During those nineteen years, five months and seven days at CBS News, working in its Washington bureau was the central experience of my life. There was no news bureau like it anywhere in television or, with two or three exceptions, in print. Of the hundred or so reporters and producers who worked in the bureau during those two decades, almost all of us were college graduates. Three or four went to the Ivy schools, a few more to private colleges but most attended the big public universities — Illinois, Indiana, Michigan State, Missouri, Wisconsin, Massachusetts, City College of New York, and Rutgers. We were the sons and daughters of bakers, electrical engineers, ditch diggers, map makers, roofers, preachers, maids, architects, house painters, professors, coal miners, mill workers, deli owners, nurses, salesmen, bankers and manufacturers. Only two were from wealthy parents.
Being assigned to the Washington bureau was never automatic; it meant either you were of top network quality or showed signs of it. We all felt privileged and lucky to be in the bureau but each of us knew, given the competition within and without, we wouldn't stay long if we didn't measure up. This was no hiding place or dumping ground for losers.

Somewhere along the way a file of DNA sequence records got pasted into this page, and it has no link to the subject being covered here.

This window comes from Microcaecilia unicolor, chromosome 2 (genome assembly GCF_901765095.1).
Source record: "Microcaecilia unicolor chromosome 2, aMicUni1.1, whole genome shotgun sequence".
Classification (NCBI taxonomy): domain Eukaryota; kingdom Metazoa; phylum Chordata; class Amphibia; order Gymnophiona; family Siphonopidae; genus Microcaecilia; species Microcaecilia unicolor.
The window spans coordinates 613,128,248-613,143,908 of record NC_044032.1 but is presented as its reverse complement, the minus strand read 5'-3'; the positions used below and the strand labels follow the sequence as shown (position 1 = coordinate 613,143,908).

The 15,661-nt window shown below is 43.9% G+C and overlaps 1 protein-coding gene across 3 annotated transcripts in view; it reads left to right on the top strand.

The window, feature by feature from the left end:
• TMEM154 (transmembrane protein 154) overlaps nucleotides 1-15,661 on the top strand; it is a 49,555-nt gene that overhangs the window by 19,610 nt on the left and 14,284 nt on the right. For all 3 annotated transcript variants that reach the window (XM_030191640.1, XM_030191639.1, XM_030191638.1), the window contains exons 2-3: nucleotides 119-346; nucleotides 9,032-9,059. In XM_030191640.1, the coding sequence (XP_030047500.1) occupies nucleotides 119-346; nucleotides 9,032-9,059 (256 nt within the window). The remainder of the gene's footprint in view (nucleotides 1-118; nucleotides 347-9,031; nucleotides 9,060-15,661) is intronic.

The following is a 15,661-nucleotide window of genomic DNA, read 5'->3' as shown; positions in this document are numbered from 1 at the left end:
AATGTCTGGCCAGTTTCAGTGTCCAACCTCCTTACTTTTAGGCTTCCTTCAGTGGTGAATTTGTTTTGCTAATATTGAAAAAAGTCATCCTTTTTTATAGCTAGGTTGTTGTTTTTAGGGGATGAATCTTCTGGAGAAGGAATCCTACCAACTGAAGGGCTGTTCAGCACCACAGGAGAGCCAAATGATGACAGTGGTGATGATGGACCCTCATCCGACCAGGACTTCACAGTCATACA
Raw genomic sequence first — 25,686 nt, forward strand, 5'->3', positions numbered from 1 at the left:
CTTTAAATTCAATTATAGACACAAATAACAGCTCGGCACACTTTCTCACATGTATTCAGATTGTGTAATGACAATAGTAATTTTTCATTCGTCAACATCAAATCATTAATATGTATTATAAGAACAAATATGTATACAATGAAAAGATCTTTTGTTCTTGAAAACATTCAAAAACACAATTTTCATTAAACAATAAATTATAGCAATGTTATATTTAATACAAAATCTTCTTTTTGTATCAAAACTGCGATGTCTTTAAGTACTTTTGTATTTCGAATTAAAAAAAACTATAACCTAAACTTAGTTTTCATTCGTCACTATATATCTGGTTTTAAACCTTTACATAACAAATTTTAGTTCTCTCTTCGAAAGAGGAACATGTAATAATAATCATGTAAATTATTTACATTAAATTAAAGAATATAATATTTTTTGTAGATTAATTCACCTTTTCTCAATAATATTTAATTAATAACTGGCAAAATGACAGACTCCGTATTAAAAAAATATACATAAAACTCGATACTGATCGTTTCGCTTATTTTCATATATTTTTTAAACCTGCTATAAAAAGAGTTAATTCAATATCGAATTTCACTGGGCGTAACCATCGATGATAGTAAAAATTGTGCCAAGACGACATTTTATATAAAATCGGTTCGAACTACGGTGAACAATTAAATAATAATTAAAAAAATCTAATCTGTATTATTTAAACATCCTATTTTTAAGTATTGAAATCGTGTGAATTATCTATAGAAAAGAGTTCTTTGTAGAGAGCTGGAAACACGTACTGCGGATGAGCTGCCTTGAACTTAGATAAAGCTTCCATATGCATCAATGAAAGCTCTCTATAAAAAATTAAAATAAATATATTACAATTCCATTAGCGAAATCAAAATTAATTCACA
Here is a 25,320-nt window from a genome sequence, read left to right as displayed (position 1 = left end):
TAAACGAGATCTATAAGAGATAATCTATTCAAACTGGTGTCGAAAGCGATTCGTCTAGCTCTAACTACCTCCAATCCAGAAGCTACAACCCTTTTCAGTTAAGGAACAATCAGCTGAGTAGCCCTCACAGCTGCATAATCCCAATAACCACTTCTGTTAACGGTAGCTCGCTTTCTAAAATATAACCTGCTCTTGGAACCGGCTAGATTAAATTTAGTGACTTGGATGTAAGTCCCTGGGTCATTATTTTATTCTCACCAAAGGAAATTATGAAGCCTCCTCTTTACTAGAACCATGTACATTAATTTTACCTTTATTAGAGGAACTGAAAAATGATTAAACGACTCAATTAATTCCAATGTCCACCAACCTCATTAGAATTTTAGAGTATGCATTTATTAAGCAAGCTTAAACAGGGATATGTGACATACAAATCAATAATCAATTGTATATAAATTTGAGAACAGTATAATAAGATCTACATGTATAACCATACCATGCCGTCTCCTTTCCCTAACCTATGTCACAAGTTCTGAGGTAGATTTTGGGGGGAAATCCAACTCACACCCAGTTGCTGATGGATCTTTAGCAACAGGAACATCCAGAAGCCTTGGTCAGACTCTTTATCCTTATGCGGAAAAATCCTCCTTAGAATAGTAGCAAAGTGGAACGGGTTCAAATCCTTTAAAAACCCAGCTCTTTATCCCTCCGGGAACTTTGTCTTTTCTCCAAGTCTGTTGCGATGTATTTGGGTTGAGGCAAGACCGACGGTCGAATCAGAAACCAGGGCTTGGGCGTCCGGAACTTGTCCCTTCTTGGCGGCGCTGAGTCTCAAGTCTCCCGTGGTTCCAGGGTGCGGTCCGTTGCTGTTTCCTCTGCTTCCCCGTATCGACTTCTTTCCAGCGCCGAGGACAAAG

Once in the bureau, though, believing we were the best, we tended to swagger; we were aggressive; we out-covered, out-wrote and out-filmed our competition. We laughed at the gentlemanly, pipe-smoking NBC bureau which sniffed at our hard-charging ways. They claimed their follow-up stories were superior to our breaking stories — not much of a claim if you're in the news business. We were quietly proud of each other's work, although compliments were rare, egos and vanity being obstacles.
For me and the hundreds of others in the Washington bureau, those twenty years were the glory years of television news.
Excerpted from The Place to Be: Washington, CBS, and the Glory Days of Television News by Roger Mudd, Copyright © 2008.